Bad bosses worse than smoking for the heart

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Forget high blood pressure, being overweight, or having a sedentary lifestyle; the biggest cause of heart attacks could just be having a complete idiot for a boss...

Yes, that's right: having an incompetent, unfair and inconsiderate boss can now be added to the list of heart disease risk factors.

That's the finding of Swedish researchers, who say that having a boss with these characteristics raises a worker's chance of having a heart attack by as much as 60%. Researchers from Stockholm University surveyed 3,000 male, mostly well-educated workers between the ages of 19 and 65 (average age 42) over a three-year period starting in 1992, performing medical tests, analysing medical history and exploring their bosses' workplace performance (including how good the boss was at communicating and giving feedback, managing change in the organisation, setting goals and delegating tasks).

The researchers then checked the subsequent 10 years’ worth of data from a national registry of hospital admissions to see if any of these workers were listed as having suffered or died from heart disease.

The conclusion was that a bad boss is bad for your ticker.

Key findings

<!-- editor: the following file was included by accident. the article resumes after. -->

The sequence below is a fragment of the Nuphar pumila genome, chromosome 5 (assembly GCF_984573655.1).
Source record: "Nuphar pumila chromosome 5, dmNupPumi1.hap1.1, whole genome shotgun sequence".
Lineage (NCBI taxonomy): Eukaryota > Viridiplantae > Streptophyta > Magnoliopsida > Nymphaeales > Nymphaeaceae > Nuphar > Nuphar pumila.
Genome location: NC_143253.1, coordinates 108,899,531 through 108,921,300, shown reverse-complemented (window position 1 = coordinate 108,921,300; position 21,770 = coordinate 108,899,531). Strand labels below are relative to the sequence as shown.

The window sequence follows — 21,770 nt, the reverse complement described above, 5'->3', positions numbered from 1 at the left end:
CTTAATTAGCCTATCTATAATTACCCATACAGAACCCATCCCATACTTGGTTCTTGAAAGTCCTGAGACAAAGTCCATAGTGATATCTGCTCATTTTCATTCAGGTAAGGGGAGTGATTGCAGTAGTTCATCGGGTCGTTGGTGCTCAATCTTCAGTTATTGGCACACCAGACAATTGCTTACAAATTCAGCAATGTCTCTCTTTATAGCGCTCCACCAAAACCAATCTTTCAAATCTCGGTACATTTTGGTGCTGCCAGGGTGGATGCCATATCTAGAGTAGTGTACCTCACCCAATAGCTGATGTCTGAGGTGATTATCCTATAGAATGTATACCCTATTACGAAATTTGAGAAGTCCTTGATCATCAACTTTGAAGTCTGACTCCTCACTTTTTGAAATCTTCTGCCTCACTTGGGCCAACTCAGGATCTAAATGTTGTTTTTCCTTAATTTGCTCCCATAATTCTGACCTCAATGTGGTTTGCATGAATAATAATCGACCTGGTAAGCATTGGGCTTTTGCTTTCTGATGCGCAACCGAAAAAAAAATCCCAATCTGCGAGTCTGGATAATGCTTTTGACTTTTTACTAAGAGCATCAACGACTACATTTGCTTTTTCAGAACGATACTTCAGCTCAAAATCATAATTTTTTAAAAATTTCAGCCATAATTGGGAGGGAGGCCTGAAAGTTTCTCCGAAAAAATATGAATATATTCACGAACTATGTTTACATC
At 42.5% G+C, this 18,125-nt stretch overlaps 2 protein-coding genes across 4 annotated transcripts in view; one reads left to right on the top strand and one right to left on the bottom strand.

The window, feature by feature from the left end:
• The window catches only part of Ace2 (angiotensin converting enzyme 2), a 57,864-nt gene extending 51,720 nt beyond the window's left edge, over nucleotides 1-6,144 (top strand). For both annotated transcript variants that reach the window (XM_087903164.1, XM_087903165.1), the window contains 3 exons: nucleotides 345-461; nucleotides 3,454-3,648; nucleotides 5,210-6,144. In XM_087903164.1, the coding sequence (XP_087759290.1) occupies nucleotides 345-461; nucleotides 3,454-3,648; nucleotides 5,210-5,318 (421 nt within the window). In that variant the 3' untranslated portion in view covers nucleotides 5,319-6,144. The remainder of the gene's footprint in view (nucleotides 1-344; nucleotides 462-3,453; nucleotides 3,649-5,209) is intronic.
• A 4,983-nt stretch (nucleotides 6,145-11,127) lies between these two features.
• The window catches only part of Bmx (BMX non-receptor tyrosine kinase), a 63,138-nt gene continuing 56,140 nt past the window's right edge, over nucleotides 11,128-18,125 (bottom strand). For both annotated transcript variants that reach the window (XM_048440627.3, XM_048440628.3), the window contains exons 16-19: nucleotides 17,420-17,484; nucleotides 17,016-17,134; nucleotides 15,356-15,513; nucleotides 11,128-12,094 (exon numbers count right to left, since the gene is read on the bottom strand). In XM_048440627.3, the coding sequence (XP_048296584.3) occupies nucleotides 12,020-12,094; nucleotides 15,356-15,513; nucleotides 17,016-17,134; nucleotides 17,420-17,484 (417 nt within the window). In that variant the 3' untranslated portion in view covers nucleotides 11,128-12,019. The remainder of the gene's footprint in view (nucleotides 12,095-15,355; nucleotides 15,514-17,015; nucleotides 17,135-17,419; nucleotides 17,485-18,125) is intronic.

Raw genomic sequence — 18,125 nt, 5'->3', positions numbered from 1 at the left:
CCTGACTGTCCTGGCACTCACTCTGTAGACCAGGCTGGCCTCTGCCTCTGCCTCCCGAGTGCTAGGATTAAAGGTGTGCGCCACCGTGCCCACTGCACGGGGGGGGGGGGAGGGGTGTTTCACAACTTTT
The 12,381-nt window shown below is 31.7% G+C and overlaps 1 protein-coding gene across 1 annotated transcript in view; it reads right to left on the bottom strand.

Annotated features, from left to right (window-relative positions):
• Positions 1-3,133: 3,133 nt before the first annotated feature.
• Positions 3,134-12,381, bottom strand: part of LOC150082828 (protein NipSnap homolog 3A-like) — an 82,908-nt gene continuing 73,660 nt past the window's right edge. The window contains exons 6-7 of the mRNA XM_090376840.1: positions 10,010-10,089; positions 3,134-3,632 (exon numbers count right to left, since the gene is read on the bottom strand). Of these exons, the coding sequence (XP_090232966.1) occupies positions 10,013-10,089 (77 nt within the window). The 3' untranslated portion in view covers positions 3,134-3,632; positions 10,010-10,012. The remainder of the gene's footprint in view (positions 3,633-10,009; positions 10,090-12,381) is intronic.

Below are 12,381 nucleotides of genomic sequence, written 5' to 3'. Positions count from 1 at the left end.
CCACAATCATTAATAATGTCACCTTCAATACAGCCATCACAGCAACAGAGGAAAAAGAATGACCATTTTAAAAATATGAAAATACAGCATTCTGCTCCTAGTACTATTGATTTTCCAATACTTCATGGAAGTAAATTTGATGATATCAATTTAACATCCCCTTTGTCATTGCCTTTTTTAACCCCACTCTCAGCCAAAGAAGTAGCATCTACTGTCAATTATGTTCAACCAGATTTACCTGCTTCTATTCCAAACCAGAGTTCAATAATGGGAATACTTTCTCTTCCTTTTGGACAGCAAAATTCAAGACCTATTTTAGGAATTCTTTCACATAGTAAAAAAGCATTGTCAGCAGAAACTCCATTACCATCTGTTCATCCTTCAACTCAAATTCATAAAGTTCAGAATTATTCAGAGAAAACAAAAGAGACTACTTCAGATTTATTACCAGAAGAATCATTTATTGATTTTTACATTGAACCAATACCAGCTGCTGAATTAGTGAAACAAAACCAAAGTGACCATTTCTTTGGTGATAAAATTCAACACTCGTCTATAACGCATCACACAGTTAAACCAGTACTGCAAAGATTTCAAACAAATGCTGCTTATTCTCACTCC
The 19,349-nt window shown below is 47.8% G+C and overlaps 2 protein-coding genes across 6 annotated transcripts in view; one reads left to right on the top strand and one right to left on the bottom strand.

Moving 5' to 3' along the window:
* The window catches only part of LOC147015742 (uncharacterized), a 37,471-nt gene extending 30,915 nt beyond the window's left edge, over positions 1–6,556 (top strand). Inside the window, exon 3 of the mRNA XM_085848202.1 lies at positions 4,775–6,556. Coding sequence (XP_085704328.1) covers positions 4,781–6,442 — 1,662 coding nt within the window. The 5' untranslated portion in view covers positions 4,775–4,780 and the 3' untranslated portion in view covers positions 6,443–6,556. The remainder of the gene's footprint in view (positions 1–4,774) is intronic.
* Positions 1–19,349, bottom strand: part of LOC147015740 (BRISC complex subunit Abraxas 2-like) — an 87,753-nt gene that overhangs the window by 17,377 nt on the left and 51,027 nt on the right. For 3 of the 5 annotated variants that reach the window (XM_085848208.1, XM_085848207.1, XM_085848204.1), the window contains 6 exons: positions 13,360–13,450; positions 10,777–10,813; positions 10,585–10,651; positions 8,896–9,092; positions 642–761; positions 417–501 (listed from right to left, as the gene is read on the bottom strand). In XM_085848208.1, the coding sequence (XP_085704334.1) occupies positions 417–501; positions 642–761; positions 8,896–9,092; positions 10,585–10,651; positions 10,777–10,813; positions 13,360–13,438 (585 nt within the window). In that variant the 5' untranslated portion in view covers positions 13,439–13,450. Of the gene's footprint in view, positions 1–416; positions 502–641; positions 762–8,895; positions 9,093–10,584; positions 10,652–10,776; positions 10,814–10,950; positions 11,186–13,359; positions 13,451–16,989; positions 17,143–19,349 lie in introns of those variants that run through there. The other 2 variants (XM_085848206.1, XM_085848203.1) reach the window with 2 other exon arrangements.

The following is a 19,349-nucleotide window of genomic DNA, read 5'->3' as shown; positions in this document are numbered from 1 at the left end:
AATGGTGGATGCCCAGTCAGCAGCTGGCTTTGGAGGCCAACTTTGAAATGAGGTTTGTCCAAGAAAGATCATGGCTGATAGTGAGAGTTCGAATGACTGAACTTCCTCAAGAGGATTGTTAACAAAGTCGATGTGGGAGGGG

• The longer an employee worked for a bad boss, the more likely the worker was to have a heart attack
     
  • If they'd worked for that manager for four years or more, the extra risk increased by 60%
     
  • Working for a bad boss was actually more of a risk factor for heart disease than smoking, lack of exercise, or being overweight
     
  • Employees whose managers exhibited positive skills were up to 40% less likely to suffer heart attacks and angina than the general population

What was it about a bad manager that increased the risk of heart disease? Most likely the stress caused by poor decision-making, which not only causes confusion about an individual's roles and responsibilities within the organisation, but creates conflicts amongst employees. Stress has been proven to elevate the levels of adrenaline in the bloodstream and the ‘fight and flight’ hormones like cortisol, both of which raise the blood pressure, making the heart work harder and create more strain.

Lessons for HR?

There's a message for managers in these findings, say the authors.

An organisation needs to prioritise improving managers’ skills to make sure they treat employees with consideration and respect; set clear and achievable goals; hold realistic expectations; communicate and give feedback; include subordinates in decision-making; delegate authority and manage change effectively within the organisation. If they can do this they'll be rewarded with a healthy workforce with high levels of productivity and low absenteeism.

Even once they’ve all got great bosses though, employees should still be advised to keep off the ciggies.

 

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